No-one wants to just look at a Web site - we want to use it

By Kate Lyons

The accepted wisdom is that Web design - in relation to marketing and
e-tail - has proceeded in leaps and bounds since the days of the 'moving
brochure' web site. And in some senses, at least in functionality, that
is true. Gone are the days when a customer, having gone to the trouble
to find a Web site, arrived to find a pretty but essentially useless
visual and a phone and fax number - something they could have found in
the Yellow Pages. Now web sites offer purchase, search and
personalisation functions, are critical in brand marketing and form a
vital cog in a company's marketing, distribution and operational

Now for the bad news. According to some Web design experts, the whole
trend may have gone too far the other way. Too many bells and whistles,
too many plug ins, too many added value offers and too much information
results in a Web site like a dog's breakfast. The customer visiting with
a clear purpose in mind - like buying a product and making the Web site
profitable - ends up confused and distracted and up to half leave
without what they came for. Which defeats the purpose of having a site
in the first place.

What's going wrong

Simon Van Wyk, managing director of one of Australia's foremost Web
development companies, Hothouse Interactive, is one strategist who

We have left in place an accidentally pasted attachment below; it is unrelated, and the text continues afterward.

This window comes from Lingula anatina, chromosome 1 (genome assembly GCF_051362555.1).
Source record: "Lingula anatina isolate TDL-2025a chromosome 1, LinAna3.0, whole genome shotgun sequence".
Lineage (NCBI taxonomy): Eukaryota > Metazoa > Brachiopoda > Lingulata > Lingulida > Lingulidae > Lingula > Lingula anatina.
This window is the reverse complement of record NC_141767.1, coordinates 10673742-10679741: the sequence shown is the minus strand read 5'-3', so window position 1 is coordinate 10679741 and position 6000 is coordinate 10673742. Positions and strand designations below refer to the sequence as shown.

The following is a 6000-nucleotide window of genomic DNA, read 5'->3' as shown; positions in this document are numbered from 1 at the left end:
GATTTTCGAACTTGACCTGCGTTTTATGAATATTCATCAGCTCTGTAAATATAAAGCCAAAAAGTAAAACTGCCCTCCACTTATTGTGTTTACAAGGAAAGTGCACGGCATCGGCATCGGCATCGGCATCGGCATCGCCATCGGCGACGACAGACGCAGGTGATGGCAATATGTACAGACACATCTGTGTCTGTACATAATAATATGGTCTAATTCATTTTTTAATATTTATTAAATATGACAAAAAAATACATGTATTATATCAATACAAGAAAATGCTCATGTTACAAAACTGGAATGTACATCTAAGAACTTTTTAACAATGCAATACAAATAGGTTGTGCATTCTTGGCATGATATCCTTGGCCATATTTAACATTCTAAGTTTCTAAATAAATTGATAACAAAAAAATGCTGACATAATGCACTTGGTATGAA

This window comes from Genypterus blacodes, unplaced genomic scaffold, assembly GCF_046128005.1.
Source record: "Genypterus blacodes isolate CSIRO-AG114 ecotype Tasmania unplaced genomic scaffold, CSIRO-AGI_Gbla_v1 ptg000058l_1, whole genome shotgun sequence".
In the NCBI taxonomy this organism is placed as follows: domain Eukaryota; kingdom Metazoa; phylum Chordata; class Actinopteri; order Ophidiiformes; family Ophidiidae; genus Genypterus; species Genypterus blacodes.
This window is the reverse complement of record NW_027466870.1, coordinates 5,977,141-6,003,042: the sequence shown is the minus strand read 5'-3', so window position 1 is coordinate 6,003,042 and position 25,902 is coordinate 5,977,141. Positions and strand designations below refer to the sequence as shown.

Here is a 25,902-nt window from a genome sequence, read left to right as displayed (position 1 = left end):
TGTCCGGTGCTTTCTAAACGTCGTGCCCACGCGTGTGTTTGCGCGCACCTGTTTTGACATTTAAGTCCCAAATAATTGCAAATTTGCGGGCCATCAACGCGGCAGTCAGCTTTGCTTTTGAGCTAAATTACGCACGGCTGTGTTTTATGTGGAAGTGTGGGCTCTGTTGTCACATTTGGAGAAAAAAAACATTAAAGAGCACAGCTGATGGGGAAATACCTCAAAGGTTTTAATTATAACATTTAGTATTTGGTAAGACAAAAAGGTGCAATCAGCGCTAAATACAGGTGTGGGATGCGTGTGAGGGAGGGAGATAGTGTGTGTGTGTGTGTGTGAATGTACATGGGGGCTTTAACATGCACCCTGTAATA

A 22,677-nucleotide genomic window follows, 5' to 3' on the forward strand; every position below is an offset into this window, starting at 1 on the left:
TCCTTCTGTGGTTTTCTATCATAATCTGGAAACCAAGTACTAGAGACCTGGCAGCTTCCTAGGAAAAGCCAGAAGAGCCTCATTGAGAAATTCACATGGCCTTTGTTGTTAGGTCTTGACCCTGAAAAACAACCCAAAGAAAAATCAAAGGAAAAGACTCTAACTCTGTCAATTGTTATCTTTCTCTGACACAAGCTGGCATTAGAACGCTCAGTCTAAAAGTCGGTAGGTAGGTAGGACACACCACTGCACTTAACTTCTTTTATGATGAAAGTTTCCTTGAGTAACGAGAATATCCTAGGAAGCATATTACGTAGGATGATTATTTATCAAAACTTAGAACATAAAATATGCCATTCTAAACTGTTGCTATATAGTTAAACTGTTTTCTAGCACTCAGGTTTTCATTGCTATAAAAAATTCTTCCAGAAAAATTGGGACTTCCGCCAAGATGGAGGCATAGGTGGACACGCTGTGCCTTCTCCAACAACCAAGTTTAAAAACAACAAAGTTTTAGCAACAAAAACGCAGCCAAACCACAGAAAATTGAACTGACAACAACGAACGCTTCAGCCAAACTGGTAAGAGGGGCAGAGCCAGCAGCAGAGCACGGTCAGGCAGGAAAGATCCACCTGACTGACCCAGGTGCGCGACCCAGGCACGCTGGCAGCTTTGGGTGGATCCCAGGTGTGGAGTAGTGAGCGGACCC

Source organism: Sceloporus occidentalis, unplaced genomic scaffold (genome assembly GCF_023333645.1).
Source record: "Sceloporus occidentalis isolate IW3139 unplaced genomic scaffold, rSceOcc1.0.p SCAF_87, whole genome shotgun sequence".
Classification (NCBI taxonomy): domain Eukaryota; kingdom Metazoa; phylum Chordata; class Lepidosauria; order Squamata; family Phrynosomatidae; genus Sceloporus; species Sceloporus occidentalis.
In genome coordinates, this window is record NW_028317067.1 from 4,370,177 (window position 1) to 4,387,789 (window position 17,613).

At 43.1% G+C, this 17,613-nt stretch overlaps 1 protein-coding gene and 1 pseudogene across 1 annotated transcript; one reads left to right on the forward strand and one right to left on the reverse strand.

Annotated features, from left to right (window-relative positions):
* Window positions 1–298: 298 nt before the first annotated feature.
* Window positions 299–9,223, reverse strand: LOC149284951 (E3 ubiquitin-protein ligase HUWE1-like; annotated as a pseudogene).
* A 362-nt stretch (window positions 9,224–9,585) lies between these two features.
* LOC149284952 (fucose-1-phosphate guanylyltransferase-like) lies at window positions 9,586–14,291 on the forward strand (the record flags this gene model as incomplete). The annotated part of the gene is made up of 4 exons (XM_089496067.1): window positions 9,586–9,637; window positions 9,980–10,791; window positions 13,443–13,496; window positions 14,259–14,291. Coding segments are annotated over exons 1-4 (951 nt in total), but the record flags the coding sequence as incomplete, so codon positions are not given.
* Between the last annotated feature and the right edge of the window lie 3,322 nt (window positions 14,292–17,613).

thinks Web design has actually gone backwards in relation to marketing
over the last few years.

"Too many sites confuse good design with large graphics and new
technology, and they also confuse innovation with stuff like animation,"
Van Wyk says. "Those of us who grew up building CD-Roms knew that highly
complicated highly animated interfaces didn't work. The latest crop of
designers have not had that training and when the brief says innovative,
they use flash and create something which is just unuseable. No-one
wants to just look at a Web site - they want to use it."

Matthew Walker, interactive strategist with Grey Interactive (the
interactive division of Grey Advertising), agrees with Van Wyk on the
bells and whistles problem and says too many Web sites show signs of
"designers running amok."

"For many sites now, people are there to shop. We have designed sites
for specific clients with no flash technology, because we know the
penetration rates for flash and other plug ins are low. Research has
shown that up to 40% of people encountering problems with plug ins for
example will leave the site and not come back. It's hard enough to get
customers there in the first place without actively discouraging their

Walker points out however that it is "horses for courses" - for example
youth audiences who are using a site for relaxed entertainment don't
mind increased download time and they want the bells and whistles
approach such as the use of flash technology. Other demographics are
actively suspicious of back end technology like cookies and
personalisation while some audiences recognise the value of personalised
Web experiences.

"You have to choose your tools carefully," Walker says.

How to do it right